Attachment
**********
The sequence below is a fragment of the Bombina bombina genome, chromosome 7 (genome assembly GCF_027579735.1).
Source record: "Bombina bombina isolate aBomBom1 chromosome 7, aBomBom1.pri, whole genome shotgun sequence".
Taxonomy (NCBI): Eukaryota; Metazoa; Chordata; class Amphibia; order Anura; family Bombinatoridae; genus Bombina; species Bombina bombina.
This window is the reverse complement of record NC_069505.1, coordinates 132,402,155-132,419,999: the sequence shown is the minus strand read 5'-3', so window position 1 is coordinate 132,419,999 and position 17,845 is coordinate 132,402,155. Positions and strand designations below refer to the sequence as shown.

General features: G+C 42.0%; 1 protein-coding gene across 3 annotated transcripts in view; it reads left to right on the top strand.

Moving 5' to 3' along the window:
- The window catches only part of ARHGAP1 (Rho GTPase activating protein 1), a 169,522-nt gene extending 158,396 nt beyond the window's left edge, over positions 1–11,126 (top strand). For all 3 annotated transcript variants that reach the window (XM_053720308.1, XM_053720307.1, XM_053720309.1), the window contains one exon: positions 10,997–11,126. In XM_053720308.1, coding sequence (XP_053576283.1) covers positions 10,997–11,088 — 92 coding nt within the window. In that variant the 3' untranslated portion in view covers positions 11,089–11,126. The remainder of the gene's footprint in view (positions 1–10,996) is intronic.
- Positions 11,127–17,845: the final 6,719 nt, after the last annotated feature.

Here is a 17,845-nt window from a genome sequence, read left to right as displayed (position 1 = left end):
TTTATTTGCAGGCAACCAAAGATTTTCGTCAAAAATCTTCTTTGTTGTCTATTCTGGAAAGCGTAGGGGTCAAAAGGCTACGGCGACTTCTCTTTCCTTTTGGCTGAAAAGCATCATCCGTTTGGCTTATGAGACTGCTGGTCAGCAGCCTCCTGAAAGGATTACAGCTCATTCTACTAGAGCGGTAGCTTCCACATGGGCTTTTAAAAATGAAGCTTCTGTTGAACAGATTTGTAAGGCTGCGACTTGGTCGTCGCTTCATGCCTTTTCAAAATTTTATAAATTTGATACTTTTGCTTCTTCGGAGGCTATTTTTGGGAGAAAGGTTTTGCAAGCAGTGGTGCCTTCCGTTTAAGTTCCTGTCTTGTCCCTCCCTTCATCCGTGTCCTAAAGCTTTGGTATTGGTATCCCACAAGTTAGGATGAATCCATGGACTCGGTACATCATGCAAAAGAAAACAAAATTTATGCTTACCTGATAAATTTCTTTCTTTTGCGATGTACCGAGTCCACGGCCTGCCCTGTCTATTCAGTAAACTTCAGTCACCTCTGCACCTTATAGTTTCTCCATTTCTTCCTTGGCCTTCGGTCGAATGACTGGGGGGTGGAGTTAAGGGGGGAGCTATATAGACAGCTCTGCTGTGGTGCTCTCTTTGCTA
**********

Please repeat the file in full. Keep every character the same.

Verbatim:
The sequence below is a fragment of the Bombina bombina genome, chromosome 7 (genome assembly GCF_027579735.1).
Source record: "Bombina bombina isolate aBomBom1 chromosome 7, aBomBom1.pri, whole genome shotgun sequence".
Taxonomy (NCBI): Eukaryota; Metazoa; Chordata; class Amphibia; order Anura; family Bombinatoridae; genus Bombina; species Bombina bombina.
This window is the reverse complement of record NC_069505.1, coordinates 132,402,155-132,419,999: the sequence shown is the minus strand read 5'-3', so window position 1 is coordinate 132,419,999 and position 17,845 is coordinate 132,402,155. Positions and strand designations below refer to the sequence as shown.

General features: G+C 42.0%; 1 protein-coding gene across 3 annotated transcripts in view; it reads left to right on the top strand.

Moving 5' to 3' along the window:
- The window catches only part of ARHGAP1 (Rho GTPase activating protein 1), a 169,522-nt gene extending 158,396 nt beyond the window's left edge, over positions 1–11,126 (top strand). For all 3 annotated transcript variants that reach the window (XM_053720308.1, XM_053720307.1, XM_053720309.1), the window contains one exon: positions 10,997–11,126. In XM_053720308.1, coding sequence (XP_053576283.1) covers positions 10,997–11,088 — 92 coding nt within the window. In that variant the 3' untranslated portion in view covers positions 11,089–11,126. The remainder of the gene's footprint in view (positions 1–10,996) is intronic.
- Positions 11,127–17,845: the final 6,719 nt, after the last annotated feature.

Here is a 17,845-nt window from a genome sequence, read left to right as displayed (position 1 = left end):
TTTATTTGCAGGCAACCAAAGATTTTCGTCAAAAATCTTCTTTGTTGTCTATTCTGGAAAGCGTAGGGGTCAAAAGGCTACGGCGACTTCTCTTTCCTTTTGGCTGAAAAGCATCATCCGTTTGGCTTATGAGACTGCTGGTCAGCAGCCTCCTGAAAGGATTACAGCTCATTCTACTAGAGCGGTAGCTTCCACATGGGCTTTTAAAAATGAAGCTTCTGTTGAACAGATTTGTAAGGCTGCGACTTGGTCGTCGCTTCATGCCTTTTCAAAATTTTATAAATTTGATACTTTTGCTTCTTCGGAGGCTATTTTTGGGAGAAAGGTTTTGCAAGCAGTGGTGCCTTCCGTTTAAGTTCCTGTCTTGTCCCTCCCTTCATCCGTGTCCTAAAGCTTTGGTATTGGTATCCCACAAGTTAGGATGAATCCATGGACTCGGTACATCATGCAAAAGAAAACAAAATTTATGCTTACCTGATAAATTTCTTTCTTTTGCGATGTACCGAGTCCACGGCCTGCCCTGTCTATTCAGTAAACTTCAGTCACCTCTGCACCTTATAGTTTCTCCATTTCTTCCTTGGCCTTCGGTCGAATGACTGGGGGGTGGAGTTAAGGGGGGAGCTATATAGACAGCTCTGCTGTGGTGCTCTCTTTGCTA